Mama went in first, Marleah next. My father was sitting up in the bed. His hands were folded over his belly. Mama sat near the foot of the bed, Marleah stood next to the dresser. When Mama called her over, she came. She let herself down in the ladder back like my father was holding the chair for her. Leaning forward inches away from him, she took his right hand in one of hers. “How you feelin’, Mister Creel?”
“He’s doing real well,” I had to say. Paul Creel in his blue suit, the man in the photograph, what if he were here in his in his Sunday suit, would his left hand be flopping like a fish? But he couldn’t fit into that suit anymore.
“Mister Creel?” Marleah raised her voice. “Mister Creel, I came here to sing a hymn for you. What hymn would you like me to sing, Mister Creel?”
“You sing whatever you feel like singing,” Mama said.
My father’s left hand flopped like a fish. I couldn’t allow him to go on this way. I grabbed his left hand and stopped it. I dragged his right hand loose from Marleah’s. My father gave me a look I’ll never forget. He yanked his hands away like I was contaminated. “Leave, Wayne! You hear me? Leave!”
The air came on with a rush. Nobody said anything. Finally Mama signaled us to leave the room. We left my father glaring out the window at the front yard, the mimosa out by the mailbox, the bird bath, Marleah’s white Honda Civic, Wyatt Kirkpatrick’s place across the road. He had his chin in his hand, his feet stretched out like he wanted to float away somewhere with Marleah floating with him. But she was walking out with me. We walked on out to Mama’s marigold bed. It was hot outside. Marleah’s frilly white blouse was damp. Sweat streaked her layer of face powder. A butterfly flickered behind her. I heard a mocking bird going–joodeejoodeejoodee. I heard a car down the road somewhere. Marleah looked at me hard when we got to her car.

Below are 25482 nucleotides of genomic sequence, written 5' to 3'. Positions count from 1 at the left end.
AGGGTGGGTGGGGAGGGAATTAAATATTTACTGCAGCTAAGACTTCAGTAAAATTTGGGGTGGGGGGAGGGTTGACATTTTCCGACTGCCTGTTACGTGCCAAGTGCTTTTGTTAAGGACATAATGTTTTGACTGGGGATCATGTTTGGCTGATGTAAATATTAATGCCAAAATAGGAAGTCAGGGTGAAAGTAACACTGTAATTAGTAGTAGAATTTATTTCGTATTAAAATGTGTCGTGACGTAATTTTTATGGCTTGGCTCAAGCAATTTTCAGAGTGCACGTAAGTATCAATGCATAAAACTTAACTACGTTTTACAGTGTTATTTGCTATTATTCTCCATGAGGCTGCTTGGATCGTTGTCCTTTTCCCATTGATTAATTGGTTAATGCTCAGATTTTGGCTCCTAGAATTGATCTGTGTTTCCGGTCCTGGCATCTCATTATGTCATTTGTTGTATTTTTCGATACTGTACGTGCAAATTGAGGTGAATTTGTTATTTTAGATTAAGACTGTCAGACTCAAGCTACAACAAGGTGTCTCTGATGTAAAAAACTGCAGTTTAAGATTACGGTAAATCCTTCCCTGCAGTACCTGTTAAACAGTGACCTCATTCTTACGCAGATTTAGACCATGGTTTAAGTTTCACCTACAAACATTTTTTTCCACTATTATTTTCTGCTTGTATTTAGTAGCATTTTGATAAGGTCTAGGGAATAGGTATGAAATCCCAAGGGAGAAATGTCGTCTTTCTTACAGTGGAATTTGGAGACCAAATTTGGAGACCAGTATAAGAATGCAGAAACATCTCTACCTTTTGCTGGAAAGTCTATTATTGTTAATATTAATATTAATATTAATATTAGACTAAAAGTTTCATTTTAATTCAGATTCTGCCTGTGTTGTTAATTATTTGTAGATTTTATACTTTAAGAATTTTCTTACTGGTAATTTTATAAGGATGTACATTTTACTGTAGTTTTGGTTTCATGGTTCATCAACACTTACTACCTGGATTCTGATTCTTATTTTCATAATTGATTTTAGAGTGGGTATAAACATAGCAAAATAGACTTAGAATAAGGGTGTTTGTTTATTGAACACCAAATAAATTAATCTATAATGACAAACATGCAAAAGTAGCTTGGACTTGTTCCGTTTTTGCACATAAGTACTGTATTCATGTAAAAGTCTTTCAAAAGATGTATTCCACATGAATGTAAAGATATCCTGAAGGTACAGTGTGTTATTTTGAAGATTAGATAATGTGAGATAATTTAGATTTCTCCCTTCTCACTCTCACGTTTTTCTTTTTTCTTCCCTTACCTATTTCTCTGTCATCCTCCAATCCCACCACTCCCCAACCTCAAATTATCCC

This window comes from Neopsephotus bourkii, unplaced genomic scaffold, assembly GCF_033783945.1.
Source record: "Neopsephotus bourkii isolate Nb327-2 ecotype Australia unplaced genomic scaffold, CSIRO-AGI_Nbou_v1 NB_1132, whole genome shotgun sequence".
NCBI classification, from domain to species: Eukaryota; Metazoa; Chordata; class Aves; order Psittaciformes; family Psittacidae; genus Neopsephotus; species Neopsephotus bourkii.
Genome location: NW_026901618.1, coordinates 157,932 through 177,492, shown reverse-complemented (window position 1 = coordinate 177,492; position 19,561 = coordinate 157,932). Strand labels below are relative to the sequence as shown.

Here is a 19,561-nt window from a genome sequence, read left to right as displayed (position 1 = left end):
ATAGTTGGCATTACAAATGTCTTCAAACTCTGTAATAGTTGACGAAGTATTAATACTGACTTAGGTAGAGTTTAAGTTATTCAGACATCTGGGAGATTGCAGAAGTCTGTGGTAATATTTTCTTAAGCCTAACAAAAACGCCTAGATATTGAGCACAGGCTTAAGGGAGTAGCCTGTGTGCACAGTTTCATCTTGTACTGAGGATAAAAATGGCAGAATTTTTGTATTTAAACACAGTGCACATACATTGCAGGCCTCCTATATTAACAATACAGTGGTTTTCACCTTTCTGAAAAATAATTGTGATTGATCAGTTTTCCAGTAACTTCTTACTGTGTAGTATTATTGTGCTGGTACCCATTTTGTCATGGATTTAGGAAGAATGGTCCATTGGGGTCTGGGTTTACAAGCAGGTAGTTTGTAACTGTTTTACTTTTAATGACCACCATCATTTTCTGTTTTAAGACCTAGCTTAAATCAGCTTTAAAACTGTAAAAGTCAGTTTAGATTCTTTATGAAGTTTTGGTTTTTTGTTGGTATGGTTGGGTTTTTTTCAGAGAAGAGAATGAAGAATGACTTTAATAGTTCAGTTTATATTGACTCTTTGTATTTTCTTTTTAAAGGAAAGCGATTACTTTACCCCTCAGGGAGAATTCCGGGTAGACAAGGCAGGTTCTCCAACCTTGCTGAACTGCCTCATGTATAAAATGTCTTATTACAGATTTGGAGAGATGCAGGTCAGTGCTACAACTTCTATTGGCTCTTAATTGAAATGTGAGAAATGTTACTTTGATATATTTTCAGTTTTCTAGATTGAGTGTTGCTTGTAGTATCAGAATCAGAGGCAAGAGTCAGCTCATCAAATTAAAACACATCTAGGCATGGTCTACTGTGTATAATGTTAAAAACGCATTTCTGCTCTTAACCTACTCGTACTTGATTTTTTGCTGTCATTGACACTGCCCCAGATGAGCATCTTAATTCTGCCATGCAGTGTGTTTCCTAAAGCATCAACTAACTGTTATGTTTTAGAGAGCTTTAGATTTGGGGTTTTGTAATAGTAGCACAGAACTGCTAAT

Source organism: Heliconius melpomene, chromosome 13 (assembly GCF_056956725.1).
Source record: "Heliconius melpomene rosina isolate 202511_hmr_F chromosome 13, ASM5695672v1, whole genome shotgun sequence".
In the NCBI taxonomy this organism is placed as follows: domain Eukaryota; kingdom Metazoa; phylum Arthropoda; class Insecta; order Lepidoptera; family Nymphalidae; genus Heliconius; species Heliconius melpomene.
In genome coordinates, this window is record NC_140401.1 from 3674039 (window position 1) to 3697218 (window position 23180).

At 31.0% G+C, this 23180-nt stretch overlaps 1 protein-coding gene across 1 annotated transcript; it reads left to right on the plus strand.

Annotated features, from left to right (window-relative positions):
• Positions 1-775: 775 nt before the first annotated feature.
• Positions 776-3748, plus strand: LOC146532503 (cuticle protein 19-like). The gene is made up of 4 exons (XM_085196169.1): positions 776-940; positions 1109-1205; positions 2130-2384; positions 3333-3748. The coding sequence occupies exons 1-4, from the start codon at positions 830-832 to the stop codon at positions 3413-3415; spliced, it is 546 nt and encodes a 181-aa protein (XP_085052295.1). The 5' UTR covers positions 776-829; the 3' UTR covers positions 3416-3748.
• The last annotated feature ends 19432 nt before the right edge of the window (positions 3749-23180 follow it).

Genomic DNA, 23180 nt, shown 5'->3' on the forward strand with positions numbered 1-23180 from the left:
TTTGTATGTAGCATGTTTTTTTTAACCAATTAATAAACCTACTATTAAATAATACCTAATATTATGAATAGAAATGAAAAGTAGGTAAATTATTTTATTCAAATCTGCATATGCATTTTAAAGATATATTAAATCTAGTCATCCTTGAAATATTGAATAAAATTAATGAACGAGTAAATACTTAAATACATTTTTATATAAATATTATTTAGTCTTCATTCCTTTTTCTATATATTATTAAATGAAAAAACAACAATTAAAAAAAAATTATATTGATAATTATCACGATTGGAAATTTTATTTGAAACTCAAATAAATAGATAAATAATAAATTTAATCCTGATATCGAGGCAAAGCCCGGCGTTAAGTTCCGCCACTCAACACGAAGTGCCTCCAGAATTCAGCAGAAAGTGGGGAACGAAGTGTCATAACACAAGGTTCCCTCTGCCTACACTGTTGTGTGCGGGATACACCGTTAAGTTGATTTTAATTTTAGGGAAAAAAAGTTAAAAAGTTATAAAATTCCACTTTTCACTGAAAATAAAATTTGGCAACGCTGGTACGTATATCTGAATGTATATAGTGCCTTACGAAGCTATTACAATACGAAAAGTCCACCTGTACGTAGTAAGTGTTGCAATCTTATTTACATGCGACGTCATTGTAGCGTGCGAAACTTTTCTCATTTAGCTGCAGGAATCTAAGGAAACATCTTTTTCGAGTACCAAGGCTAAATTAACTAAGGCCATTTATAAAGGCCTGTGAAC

“I only came because your mother asked me to. I didn’t expect to see you here.”
“Next time you come I’ll make sure I’m somewhere else.”
“There won’t be a next time,” Marleah said.
Marleah got in her Honda and drove away. Across the road Wyatt Kirkpatrick’s underground lawn sprinklers poked their heads up into Wyatt’s front yard, hissing, squirting out water. I could cross the road, keep going, get wet, plant my feet in Wyatt’s water soaked grass. If I did that, would my father be watching me through the window he had on the world? What would he say if I trekked past Wyatt’s barbecue pit, the swing set for Wyatt’s two sons, if I kept on going, the hissing sprinklers behind me now, along with Wyatt, and Stephanie Kirkpatrick, Mama too, Sandy, Wayne Junior, if I climbed over Wyatt’s chicken wire back fence, on my way to the woods, the deep woods, the tall pines that would grow taller as more years ticked off my short life. If I were to do that, and, I told myself, I still might, would I be doing what Denny Maxwell had done, would I, in my father’s view, be doing something stupid? Or would I be doing what would please him most?